Many firms worry about how to monitor their workforce – though most of my professional services clients have been pleasantly surprised by how diligent their teams have been. Proving the old adage that if you treat people as grown ups they tend to react accordingly.
Improvements in Dealing with Mental Health at Work
I read a horrifying statistic last week, that it has been have found that 34% of people who have had Covid19 have within 6 months has a mental health or neurological issue. In fact the medical profession is now considering Covid to be a brain disease rather than a respiratory one*. With this in mind I think it is lucky that the UK tax profession has come on in leaps and bounds in terms of how it deals with mental health. The Big 4 and Top 20 firms have led the way by creating a culture of openness and encouraging early intervention to remove the stigma attached to mental ill health. They have done this in part by allowing senior staff including partners to blog about their own experiences and struggles. This has flown in the face of the traditional ‘work hard, play hard and show no weakness’ culture.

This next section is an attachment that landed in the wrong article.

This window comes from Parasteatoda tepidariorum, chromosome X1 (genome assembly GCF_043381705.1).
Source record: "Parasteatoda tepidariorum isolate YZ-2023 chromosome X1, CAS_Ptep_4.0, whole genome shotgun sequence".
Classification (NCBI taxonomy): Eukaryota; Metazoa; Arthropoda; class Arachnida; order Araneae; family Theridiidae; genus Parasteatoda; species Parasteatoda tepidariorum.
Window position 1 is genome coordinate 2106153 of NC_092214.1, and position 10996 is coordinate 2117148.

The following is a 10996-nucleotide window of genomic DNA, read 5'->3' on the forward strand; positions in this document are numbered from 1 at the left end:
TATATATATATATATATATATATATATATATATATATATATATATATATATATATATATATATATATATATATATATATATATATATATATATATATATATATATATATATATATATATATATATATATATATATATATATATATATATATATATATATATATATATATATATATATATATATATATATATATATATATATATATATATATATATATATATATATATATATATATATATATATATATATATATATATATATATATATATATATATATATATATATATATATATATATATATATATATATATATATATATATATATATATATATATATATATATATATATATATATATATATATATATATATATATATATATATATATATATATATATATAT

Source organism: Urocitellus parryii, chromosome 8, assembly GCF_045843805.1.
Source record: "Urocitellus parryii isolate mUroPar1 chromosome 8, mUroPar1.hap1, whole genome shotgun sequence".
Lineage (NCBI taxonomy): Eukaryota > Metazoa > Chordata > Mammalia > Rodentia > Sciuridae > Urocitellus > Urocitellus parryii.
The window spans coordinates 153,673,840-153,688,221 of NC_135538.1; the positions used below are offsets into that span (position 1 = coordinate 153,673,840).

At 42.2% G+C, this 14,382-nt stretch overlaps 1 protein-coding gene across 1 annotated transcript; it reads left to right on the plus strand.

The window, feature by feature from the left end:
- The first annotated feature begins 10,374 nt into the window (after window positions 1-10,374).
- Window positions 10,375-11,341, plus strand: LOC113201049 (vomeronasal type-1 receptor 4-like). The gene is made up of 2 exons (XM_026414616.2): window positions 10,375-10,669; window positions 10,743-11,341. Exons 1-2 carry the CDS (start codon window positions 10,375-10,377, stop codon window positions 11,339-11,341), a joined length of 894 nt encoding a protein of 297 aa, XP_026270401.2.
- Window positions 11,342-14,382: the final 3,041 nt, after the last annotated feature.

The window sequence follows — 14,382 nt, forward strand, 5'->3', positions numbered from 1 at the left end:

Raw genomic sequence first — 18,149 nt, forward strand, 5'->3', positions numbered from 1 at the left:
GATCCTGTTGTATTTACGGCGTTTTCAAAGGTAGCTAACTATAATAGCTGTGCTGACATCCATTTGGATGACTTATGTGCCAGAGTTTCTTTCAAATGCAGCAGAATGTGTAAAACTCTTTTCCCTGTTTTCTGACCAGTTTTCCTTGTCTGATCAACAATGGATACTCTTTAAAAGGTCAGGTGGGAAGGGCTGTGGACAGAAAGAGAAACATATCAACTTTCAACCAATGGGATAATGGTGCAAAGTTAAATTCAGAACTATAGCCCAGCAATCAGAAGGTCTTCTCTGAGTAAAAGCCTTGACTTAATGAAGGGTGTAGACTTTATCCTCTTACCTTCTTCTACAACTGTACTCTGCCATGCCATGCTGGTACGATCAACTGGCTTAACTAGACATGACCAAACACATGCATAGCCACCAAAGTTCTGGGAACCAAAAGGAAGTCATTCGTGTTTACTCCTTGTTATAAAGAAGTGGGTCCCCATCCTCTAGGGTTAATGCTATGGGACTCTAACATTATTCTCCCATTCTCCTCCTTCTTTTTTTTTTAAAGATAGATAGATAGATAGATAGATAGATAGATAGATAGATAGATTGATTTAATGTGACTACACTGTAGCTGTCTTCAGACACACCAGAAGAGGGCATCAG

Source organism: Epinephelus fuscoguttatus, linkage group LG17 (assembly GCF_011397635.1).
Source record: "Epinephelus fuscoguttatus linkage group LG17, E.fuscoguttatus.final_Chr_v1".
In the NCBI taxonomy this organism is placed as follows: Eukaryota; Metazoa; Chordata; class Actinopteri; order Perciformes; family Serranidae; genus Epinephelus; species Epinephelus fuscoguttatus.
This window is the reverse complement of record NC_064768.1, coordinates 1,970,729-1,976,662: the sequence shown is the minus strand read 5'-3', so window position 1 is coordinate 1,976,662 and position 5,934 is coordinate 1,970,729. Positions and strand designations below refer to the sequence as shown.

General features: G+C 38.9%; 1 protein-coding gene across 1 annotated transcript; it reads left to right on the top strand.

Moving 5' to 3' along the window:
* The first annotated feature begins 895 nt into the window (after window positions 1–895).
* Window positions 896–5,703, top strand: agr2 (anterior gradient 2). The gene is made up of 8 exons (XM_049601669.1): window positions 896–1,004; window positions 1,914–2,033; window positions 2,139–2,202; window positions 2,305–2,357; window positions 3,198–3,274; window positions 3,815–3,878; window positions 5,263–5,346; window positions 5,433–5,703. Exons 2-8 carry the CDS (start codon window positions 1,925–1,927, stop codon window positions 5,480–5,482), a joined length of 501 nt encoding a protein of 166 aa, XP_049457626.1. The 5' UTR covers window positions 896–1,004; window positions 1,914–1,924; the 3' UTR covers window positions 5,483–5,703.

Changes in Office/Work Culture
When writing this it seems impossible for some things to return to how they were pre-March 2019. In particular the old rituals of holding client meetings; from the bowls of sweets in reception to the greeting of clients with a handshake, sharing a crowded lift as you bought them up to your office floor, taking their coat and bag and hanging them up for them, leading them through an office and sitting across from them or next to them and passing them cups of tea or coffee. Suddenly each of these steps feels like it needs its own risk assessment and a hand sanitising regime. I think it will be a very long time before I’m happy to share a lift with someone without wearing a face mask.
Whilst some clients are already asking for face to face meetings, most seem to appreciate the time saving involved in moving an event to Teams or Zoom.
It often takes dramatic events to change work practices, I’ve been reading Monica Dickens’ autobiographical work ‘One Pair of Feet’ which highlights how woman’s role in the work place was changed by World War II. In many ways a global pandemic like Covid acts as a catalyst for change as professions adapt to enable them to continue.
Georgiana Head is a Director at Georgiana Head Recruitment specialising in recruiting tax professionals. She trained in tax and is an ATT Council Member. In her spare time she is a school governor. firstname.lastname@example.org